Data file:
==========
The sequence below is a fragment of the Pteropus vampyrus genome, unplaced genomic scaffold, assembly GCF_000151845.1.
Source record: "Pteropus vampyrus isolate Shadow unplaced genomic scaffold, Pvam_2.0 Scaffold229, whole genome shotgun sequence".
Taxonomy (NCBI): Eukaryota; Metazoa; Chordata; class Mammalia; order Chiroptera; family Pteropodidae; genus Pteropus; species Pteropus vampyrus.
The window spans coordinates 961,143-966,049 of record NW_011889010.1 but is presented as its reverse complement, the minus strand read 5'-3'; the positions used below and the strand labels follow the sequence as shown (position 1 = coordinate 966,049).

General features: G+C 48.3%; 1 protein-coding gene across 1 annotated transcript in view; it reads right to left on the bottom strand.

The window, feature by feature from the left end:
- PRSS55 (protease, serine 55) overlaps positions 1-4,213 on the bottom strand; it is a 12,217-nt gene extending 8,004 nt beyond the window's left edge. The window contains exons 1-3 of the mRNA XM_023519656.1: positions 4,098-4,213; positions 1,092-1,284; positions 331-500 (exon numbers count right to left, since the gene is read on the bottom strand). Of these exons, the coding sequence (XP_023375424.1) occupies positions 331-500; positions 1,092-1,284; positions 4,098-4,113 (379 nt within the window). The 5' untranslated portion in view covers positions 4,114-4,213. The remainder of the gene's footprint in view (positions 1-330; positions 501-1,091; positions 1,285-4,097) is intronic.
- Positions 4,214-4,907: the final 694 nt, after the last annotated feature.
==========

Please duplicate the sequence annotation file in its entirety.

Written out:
The sequence below is a fragment of the Pteropus vampyrus genome, unplaced genomic scaffold, assembly GCF_000151845.1.
Source record: "Pteropus vampyrus isolate Shadow unplaced genomic scaffold, Pvam_2.0 Scaffold229, whole genome shotgun sequence".
Taxonomy (NCBI): Eukaryota; Metazoa; Chordata; class Mammalia; order Chiroptera; family Pteropodidae; genus Pteropus; species Pteropus vampyrus.
The window spans coordinates 961,143-966,049 of record NW_011889010.1 but is presented as its reverse complement, the minus strand read 5'-3'; the positions used below and the strand labels follow the sequence as shown (position 1 = coordinate 966,049).

General features: G+C 48.3%; 1 protein-coding gene across 1 annotated transcript in view; it reads right to left on the bottom strand.

The window, feature by feature from the left end:
- PRSS55 (protease, serine 55) overlaps positions 1-4,213 on the bottom strand; it is a 12,217-nt gene extending 8,004 nt beyond the window's left edge. The window contains exons 1-3 of the mRNA XM_023519656.1: positions 4,098-4,213; positions 1,092-1,284; positions 331-500 (exon numbers count right to left, since the gene is read on the bottom strand). Of these exons, the coding sequence (XP_023375424.1) occupies positions 331-500; positions 1,092-1,284; positions 4,098-4,113 (379 nt within the window). The 5' untranslated portion in view covers positions 4,114-4,213. The remainder of the gene's footprint in view (positions 1-330; positions 501-1,091; positions 1,285-4,097) is intronic.
- Positions 4,214-4,907: the final 694 nt, after the last annotated feature.